Haskell Foundation lays off its employees due to financial difficulties stemming from COVID-19

A local nonprofit organization that supports Haskell Indian Nations University has laid off its two employees, and the executive director has announced his resignation.

The Haskell Foundation announced staff layoffs this week due to the current level of work available and financial difficulties related to the COVID-19 pandemic.

“The board has taken a series of cost reduction measures over the past 16 months, and the layoffs were our last option to position the Haskell Foundation for a recovery when the fundraising events return,” vice president of the board, Lara Waits, said in a Friday press release.

The president of the board, Joseph Clote, said in the release that the Haskell Foundation relies heavily on fundraising events and tribal donations, and that those funds come from revenue streams that have been “significantly reduced.” Many conferences and events that are vital to the Haskell Foundation were canceled in 2020 and are expected to continue to be canceled in the near future.

The release also announced the resignation of the Haskell Foundation’s executive director, Aaron Hove. The Haskell Foundation expects to have a new executive director by June of 2021. Hove resigned in order to spend more time with his family and to work on special projects, the release stated. Hove had served as executive director for about two and a half years.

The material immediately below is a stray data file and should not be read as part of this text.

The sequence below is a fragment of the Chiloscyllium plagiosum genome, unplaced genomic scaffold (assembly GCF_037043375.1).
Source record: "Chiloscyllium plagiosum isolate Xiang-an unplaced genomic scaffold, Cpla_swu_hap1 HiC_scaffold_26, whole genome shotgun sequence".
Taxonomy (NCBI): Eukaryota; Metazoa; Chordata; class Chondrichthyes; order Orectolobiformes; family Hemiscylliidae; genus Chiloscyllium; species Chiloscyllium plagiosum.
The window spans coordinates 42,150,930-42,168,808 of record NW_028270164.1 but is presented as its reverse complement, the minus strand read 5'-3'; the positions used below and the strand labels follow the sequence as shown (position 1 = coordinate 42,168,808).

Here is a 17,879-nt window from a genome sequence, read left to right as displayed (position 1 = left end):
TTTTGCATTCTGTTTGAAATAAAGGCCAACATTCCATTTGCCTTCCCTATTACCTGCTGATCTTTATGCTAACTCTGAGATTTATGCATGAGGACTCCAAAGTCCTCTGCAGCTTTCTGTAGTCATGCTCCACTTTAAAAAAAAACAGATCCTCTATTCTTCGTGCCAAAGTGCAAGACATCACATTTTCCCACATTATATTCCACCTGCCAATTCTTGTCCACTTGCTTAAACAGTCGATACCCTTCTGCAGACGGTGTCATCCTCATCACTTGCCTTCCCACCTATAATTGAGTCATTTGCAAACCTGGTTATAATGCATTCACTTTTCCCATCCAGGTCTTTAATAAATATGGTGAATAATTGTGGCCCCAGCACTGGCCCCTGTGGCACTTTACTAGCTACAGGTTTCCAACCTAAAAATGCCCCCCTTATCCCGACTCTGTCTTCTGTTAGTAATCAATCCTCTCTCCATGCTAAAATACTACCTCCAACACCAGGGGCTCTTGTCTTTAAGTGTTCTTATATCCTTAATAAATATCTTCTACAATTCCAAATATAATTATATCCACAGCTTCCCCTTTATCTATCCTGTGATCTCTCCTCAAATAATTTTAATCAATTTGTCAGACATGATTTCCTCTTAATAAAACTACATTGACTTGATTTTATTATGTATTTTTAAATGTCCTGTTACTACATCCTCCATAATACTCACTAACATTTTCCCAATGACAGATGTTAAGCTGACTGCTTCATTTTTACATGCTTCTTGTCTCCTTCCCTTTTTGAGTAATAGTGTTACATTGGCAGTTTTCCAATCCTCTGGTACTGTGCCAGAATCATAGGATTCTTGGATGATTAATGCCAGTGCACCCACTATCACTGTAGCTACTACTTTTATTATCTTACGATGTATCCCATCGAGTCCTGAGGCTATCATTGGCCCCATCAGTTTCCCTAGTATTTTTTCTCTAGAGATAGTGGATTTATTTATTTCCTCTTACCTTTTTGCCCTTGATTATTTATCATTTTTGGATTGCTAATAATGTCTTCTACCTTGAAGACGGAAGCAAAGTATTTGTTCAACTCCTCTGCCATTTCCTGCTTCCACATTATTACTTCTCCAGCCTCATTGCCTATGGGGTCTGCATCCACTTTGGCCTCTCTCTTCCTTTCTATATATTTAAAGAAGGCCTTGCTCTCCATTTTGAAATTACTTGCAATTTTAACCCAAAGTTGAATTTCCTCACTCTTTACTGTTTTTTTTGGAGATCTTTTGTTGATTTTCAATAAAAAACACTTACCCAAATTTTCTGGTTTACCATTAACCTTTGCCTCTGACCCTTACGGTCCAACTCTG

In a phone conversation with the Journal-World, Hove said he will continue to help the Haskell Foundation in the transition period until a new executive director is hired. Hove said that despite having no employees, the Haskell Foundation will “keep the ball rolling as best we can,” and that there are still grants to complete.

Hove said his decision to resign was based on his personal situation, and that it was not related to recent actions at Haskell Indian Nations University. As the Journal-World has reported, the Bureau of Indian Education sent a review team to Haskell after Haskell’s Faculty Senate unanimously declared on April 1 that it had no confidence in Haskell President Ronald Graham. The editor of the student newspaper at Haskell also filed a federal lawsuit in March against the university and its president, as well as the Bureau of Indian Education and its director, alleging a violation of free speech rights.


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